“We definitely wanted to come in here and get two points and it’s disappointing with the loss,” Mason said. “Nice thing is, we can get right back at it tomorrow [against Buffalo].
“It was a close game overall and both teams had chances to go ahead. They capitalized on a couple bounces there and that’s the ebbs and flows of the game. They found a way to win and we didn’t.”
On the game-winner, Mason was expecting the one-timer from Weber but instead the former defenseman, who came over during the summer in a controversial trade for P.K. Subban, gave it off to Radulov.
“He shot it and I had a good line on it,” Mason said. “Gallagher was able to get his stick on it there and it changed directions on me.”
Curiously, Montreal had four power plays in this game to the Flyers' one despite the evenness of play across the board with the exception of the slot, where Montreal had better chances.
Sean Couturier’s tripping call on Torrey Mitchell was inadvertent, setting up the crucial late power play.
“It was a pretty well-played third period,” Hakstol said. “Tough penalty we ended up getting called on.
“Not much Coots could do. He was dragging his stick to break up the play. It’s a penalty when the stick goes between the legs.”
The Flyers owned much of the second period. While Mason handled a number of rushes right into the crease, he was felled by a point drive from Weber that stanza.
Weber’s shot was so hard it broke Brayden Schenn’s stick. Yet, the simple truth was Mason was screened out completely by Andrew MacDonald.
Eleven of the Flyers' 13 shots on Carey Price came via five-on-five play that period, most of it contained in the period’s latter third when they were rewarded.
Voracek had a ferocious shift with an open shot in the slot that Price denied, but he kept the puck alive and earned his third goal with a tip of Claude Giroux’s drive from the high slot to make it 1-1.
Voracek has three goals in six games during this first month. He didn’t get his third goal last season until Dec. 19 at Columbus — 33 games.
“Second period is usually the most offensive one,” Voracek said. “It’s too bad we only generated one goal.
“As a game on the road in a tough building against a team that [has lost once], we can be happy the way we played.”
MONTREAL — Nothing like coming off a win against a weak opponent like Carolina and then having to face the No. 1 club in the East.
Still, that was the Flyers' task Monday night at Bell Centre against Carey Price and the Canadiens during a very well-played 3-1 loss.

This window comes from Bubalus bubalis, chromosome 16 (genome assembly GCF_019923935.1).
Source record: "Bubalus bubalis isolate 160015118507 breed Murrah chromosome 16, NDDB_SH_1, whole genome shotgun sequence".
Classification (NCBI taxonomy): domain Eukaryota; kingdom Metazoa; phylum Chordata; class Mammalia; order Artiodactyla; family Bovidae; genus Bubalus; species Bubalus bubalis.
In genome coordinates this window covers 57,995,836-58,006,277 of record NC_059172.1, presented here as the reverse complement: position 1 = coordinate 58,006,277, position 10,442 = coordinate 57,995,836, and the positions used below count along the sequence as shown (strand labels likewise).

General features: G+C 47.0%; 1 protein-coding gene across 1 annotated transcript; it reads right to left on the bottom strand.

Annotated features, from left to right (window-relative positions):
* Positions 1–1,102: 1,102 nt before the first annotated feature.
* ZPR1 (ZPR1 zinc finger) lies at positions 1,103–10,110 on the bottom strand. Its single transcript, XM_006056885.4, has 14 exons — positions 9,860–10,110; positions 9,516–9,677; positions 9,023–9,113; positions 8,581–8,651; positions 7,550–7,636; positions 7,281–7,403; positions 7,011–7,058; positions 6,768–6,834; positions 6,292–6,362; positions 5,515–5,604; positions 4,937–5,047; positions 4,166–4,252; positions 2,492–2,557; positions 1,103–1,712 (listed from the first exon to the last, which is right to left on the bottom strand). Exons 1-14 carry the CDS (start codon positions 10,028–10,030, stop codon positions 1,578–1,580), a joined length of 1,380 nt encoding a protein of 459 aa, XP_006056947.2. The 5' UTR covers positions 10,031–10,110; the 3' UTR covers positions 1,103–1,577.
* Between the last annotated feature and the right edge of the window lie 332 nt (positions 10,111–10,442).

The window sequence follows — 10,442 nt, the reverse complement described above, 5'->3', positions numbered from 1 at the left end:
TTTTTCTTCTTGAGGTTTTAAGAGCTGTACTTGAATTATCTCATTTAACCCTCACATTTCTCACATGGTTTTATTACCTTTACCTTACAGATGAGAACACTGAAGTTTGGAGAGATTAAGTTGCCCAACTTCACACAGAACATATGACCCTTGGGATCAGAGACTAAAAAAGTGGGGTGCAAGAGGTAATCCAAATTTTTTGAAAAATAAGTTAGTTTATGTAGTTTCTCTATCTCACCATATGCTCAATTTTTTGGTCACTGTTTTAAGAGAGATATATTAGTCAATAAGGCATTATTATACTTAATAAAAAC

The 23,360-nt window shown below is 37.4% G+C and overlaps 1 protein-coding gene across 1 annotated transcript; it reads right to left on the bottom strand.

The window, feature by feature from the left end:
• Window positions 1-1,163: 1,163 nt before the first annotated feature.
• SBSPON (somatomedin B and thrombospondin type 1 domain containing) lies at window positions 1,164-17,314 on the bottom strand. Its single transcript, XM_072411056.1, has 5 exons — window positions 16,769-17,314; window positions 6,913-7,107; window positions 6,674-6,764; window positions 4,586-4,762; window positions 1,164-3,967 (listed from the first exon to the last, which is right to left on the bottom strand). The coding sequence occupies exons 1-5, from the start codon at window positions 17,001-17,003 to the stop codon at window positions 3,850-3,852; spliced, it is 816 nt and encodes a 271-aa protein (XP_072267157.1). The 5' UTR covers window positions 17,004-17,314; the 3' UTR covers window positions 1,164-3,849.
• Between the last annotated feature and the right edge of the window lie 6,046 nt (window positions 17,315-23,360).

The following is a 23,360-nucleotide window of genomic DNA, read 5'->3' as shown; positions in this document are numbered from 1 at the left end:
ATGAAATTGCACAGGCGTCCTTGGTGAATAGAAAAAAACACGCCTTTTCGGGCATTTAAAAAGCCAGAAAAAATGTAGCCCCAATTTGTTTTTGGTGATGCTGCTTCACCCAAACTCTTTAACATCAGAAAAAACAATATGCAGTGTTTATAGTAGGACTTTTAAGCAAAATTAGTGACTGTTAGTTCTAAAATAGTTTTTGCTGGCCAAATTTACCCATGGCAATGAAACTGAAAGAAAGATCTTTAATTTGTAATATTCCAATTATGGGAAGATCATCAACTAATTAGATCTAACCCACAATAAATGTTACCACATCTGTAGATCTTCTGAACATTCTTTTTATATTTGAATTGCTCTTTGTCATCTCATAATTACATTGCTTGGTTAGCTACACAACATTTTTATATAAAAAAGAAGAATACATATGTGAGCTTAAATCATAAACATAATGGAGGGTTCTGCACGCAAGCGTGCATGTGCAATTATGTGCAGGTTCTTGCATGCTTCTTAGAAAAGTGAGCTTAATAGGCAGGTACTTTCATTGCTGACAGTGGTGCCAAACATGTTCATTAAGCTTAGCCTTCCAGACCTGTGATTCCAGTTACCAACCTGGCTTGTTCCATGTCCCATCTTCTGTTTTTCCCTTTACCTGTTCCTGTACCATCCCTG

Dave Hakstol’s Flyers gave the Canadiens all they could handle and deserved a point.
Brendan Gallagher’s power-play tip broke a 1-1 tie at 13:08 of the third period.
Jakub Voracek’s second-period tip was his third goal in six games. It took him 33 games last season to score three. That unit with Sean Couturier and Travis Konecny created chances all night. On the goal, however, Claude Giroux had come onto the ice for Couturier as part of a change.
Steve Mason had a terrific pad stop on Paul Byron’s first-period breakaway up the left side of the ice. Phillip Danault drove the net twice on Mason from great distance to force a stop. That sequence was repeated too often. Shea Weber’s point shot in the second period shattered Brayden Schenn’s stick, but Flyers defenseman Andrew MacDonald blocked Mason’s vision in the paint and it became a goal. Mason had several point-blank saves in this one. If not for those, it would have been a rout.
The Flyers' first one was brutal. They managed just one shot while the Habs cleared the puck four times. The Flyers didn’t get another power play.
Couturier had a block at the point near the end of one PP. However, he could not get his stick cleanly on it while being trapped by two Canadiens as he tried to come up ice. If the puck had squirted cleanly out of the zone, he might have had a breakaway. The Habs were 1 for 4 on the power play.
Wayne Simmonds, after coming out of the box for serving a holding call early in the game, nailed Habs defenseman Andrei Markov along the side board with a cross check that sent the defenseman face-first into the boards. That will be reviewed. Markov stayed down to sell the penalty that never came. Alexander Radulov rattled Nick Cousins that period, as well, and was called for interference.
Radko Gudas (suspended) and Dale Weise (suspended). Scott Laughton (knee), Michael Del Zotto (knee) and Michael Raffl (abdominal pull).
The Flyers are playing back-to-back games and will host the Buffalo Sabres on Tuesday at Wells Fargo Center. This is the Flyers' second set of consecutive games since the season began on Oct. 14.